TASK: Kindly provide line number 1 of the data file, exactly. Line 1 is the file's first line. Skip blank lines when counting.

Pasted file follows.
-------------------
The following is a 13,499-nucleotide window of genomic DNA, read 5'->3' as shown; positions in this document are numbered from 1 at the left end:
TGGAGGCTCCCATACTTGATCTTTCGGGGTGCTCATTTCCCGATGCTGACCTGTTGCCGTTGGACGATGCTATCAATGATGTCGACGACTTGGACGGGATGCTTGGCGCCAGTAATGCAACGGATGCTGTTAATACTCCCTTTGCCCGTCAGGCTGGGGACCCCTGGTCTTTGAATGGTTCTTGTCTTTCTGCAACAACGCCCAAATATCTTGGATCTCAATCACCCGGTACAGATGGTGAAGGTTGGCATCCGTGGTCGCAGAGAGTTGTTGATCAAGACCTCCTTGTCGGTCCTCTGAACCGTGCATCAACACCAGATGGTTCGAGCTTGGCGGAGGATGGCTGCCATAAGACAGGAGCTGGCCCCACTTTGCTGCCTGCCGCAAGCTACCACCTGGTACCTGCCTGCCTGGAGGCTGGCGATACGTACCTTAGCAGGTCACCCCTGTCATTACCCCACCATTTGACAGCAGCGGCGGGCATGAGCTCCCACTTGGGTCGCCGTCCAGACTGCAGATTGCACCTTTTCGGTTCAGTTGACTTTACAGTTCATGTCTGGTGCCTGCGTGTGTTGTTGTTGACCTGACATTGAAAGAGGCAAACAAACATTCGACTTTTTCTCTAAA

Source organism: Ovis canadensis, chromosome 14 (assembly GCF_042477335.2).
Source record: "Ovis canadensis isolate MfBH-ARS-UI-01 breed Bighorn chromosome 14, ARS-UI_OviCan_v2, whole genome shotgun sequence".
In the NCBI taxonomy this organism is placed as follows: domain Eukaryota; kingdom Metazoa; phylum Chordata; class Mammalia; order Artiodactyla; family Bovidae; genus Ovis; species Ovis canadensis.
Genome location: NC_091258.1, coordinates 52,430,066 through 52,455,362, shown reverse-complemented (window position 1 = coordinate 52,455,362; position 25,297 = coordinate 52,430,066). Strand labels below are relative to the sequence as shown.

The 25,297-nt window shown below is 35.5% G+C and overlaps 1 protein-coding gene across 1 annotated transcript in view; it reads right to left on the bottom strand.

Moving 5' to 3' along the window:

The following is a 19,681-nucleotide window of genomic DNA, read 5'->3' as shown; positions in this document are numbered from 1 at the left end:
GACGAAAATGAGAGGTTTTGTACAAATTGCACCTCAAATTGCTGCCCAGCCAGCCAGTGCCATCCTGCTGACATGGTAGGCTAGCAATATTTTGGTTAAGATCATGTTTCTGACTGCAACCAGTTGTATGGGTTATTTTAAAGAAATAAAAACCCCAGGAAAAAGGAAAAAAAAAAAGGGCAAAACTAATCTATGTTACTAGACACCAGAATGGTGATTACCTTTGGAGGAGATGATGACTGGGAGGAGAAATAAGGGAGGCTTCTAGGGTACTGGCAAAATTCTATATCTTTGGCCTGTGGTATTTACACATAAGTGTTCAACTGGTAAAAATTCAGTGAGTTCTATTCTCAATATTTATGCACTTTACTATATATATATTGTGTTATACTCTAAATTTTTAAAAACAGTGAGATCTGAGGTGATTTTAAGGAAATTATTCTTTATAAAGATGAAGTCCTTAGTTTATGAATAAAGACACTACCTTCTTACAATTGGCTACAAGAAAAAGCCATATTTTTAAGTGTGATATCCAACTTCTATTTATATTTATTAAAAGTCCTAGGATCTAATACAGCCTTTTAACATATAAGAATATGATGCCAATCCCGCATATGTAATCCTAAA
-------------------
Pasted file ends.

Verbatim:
The following is a 13,499-nucleotide window of genomic DNA, read 5'->3' as shown; positions in this document are numbered from 1 at the left end: